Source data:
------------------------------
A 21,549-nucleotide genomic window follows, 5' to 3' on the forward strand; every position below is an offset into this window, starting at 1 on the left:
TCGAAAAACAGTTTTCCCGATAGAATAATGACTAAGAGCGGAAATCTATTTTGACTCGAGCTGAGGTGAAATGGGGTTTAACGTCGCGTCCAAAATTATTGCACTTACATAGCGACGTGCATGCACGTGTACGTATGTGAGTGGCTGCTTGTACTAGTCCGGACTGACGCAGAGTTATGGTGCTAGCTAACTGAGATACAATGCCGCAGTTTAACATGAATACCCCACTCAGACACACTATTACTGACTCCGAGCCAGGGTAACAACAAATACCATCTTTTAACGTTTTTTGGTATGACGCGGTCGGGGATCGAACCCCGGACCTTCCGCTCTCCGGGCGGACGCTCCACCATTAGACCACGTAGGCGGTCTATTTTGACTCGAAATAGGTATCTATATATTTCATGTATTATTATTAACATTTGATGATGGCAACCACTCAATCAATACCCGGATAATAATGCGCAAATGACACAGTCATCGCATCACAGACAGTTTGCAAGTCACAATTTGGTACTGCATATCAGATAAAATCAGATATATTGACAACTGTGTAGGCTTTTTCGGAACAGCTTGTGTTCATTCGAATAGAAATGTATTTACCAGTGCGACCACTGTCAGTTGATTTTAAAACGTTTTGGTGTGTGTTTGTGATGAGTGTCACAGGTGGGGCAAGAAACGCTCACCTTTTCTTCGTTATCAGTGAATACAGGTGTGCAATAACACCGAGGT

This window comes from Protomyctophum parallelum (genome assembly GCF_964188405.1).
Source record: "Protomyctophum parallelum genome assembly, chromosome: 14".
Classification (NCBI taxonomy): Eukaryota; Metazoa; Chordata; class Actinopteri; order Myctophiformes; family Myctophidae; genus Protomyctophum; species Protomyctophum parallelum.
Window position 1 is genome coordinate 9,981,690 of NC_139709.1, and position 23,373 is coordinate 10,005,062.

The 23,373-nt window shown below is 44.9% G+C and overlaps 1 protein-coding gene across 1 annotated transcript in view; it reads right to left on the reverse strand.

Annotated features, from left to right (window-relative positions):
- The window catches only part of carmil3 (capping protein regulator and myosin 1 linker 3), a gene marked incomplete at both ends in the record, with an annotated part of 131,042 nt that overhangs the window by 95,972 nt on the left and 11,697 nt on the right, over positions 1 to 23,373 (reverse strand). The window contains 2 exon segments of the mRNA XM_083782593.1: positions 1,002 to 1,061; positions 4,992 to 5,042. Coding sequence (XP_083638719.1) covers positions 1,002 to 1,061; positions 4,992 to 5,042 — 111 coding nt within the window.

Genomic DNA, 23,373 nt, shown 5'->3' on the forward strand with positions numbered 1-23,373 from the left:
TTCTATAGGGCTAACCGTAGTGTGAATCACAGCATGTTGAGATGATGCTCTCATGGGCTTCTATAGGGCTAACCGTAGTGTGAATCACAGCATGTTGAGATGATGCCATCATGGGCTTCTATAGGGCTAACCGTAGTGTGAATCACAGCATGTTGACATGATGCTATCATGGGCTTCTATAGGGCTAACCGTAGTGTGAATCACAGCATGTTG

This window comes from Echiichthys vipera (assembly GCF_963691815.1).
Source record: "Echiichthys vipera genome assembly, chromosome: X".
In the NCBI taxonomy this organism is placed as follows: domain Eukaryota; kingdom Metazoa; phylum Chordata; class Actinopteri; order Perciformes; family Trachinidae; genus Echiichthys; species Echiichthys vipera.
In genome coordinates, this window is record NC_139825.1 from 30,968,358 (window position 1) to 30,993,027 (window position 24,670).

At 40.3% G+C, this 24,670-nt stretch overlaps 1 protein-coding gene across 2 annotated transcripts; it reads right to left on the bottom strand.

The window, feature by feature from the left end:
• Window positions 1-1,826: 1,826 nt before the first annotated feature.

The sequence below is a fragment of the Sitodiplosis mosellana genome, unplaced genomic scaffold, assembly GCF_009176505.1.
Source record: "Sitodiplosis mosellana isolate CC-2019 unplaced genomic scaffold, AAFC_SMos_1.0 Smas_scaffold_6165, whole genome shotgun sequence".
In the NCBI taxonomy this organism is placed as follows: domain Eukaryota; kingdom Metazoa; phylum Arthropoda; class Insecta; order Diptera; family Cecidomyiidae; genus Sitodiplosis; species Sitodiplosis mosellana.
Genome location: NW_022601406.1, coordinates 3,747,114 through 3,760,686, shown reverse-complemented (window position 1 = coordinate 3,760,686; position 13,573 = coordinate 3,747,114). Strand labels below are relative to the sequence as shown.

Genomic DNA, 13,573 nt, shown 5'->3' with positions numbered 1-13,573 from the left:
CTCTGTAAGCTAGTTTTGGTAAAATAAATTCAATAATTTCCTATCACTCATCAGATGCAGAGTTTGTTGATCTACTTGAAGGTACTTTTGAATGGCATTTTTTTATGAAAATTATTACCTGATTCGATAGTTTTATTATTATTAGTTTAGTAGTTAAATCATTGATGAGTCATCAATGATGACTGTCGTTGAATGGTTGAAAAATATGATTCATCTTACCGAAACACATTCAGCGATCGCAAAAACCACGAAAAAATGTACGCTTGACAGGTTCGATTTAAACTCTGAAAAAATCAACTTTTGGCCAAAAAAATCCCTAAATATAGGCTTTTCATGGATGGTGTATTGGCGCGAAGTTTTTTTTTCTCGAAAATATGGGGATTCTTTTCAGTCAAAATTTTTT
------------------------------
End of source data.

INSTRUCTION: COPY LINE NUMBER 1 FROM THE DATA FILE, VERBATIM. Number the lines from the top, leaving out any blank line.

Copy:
A 21,549-nucleotide genomic window follows, 5' to 3' on the forward strand; every position below is an offset into this window, starting at 1 on the left: